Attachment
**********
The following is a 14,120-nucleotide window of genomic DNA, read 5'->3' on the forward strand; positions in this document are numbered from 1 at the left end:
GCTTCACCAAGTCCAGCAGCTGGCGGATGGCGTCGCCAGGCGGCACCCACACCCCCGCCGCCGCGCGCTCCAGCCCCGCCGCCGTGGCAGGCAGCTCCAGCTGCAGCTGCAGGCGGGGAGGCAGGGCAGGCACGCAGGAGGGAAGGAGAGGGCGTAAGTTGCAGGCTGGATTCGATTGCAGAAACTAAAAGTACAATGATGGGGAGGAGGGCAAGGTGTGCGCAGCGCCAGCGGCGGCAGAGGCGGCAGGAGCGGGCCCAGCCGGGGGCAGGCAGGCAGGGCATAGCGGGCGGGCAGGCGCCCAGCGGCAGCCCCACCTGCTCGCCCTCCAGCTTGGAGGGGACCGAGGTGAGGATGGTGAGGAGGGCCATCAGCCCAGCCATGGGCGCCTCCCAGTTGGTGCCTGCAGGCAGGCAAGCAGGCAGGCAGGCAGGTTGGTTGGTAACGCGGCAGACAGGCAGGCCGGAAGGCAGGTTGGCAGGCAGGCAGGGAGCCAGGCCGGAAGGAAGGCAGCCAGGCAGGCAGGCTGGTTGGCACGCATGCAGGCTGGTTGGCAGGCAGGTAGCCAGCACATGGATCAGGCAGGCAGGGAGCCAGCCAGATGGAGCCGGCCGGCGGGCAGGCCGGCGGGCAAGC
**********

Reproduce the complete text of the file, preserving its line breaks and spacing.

The following is a 14,120-nucleotide window of genomic DNA, read 5'->3' on the forward strand; positions in this document are numbered from 1 at the left end:
GCTTCACCAAGTCCAGCAGCTGGCGGATGGCGTCGCCAGGCGGCACCCACACCCCCGCCGCCGCGCGCTCCAGCCCCGCCGCCGTGGCAGGCAGCTCCAGCTGCAGCTGCAGGCGGGGAGGCAGGGCAGGCACGCAGGAGGGAAGGAGAGGGCGTAAGTTGCAGGCTGGATTCGATTGCAGAAACTAAAAGTACAATGATGGGGAGGAGGGCAAGGTGTGCGCAGCGCCAGCGGCGGCAGAGGCGGCAGGAGCGGGCCCAGCCGGGGGCAGGCAGGCAGGGCATAGCGGGCGGGCAGGCGCCCAGCGGCAGCCCCACCTGCTCGCCCTCCAGCTTGGAGGGGACCGAGGTGAGGATGGTGAGGAGGGCCATCAGCCCAGCCATGGGCGCCTCCCAGTTGGTGCCTGCAGGCAGGCAAGCAGGCAGGCAGGCAGGTTGGTTGGTAACGCGGCAGACAGGCAGGCCGGAAGGCAGGTTGGCAGGCAGGCAGGGAGCCAGGCCGGAAGGAAGGCAGCCAGGCAGGCAGGCTGGTTGGCACGCATGCAGGCTGGTTGGCAGGCAGGTAGCCAGCACATGGATCAGGCAGGCAGGGAGCCAGCCAGATGGAGCCGGCCGGCGGGCAGGCCGGCGGGCAAGC